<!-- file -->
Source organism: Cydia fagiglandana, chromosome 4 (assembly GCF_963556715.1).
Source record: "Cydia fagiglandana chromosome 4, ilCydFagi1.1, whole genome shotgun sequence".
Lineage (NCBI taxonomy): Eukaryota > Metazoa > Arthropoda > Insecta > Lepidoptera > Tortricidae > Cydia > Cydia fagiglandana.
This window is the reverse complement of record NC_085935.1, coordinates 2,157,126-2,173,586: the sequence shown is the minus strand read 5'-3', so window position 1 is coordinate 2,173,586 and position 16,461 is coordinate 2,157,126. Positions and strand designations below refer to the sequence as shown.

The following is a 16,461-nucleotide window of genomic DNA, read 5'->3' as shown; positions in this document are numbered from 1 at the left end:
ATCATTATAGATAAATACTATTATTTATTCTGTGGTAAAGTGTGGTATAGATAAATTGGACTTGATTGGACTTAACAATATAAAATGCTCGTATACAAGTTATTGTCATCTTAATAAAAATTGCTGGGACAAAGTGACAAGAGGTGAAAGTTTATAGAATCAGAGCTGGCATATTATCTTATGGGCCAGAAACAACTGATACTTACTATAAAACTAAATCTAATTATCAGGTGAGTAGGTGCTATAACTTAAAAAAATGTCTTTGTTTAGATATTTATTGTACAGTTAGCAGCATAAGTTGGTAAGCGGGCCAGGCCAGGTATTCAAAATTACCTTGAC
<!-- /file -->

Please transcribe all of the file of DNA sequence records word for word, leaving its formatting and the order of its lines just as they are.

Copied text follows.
Source organism: Cydia fagiglandana, chromosome 4 (assembly GCF_963556715.1).
Source record: "Cydia fagiglandana chromosome 4, ilCydFagi1.1, whole genome shotgun sequence".
Lineage (NCBI taxonomy): Eukaryota > Metazoa > Arthropoda > Insecta > Lepidoptera > Tortricidae > Cydia > Cydia fagiglandana.
This window is the reverse complement of record NC_085935.1, coordinates 2,157,126-2,173,586: the sequence shown is the minus strand read 5'-3', so window position 1 is coordinate 2,173,586 and position 16,461 is coordinate 2,157,126. Positions and strand designations below refer to the sequence as shown.

The following is a 16,461-nucleotide window of genomic DNA, read 5'->3' as shown; positions in this document are numbered from 1 at the left end:
ATCATTATAGATAAATACTATTATTTATTCTGTGGTAAAGTGTGGTATAGATAAATTGGACTTGATTGGACTTAACAATATAAAATGCTCGTATACAAGTTATTGTCATCTTAATAAAAATTGCTGGGACAAAGTGACAAGAGGTGAAAGTTTATAGAATCAGAGCTGGCATATTATCTTATGGGCCAGAAACAACTGATACTTACTATAAAACTAAATCTAATTATCAGGTGAGTAGGTGCTATAACTTAAAAAAATGTCTTTGTTTAGATATTTATTGTACAGTTAGCAGCATAAGTTGGTAAGCGGGCCAGGCCAGGTATTCAAAATTACCTTGAC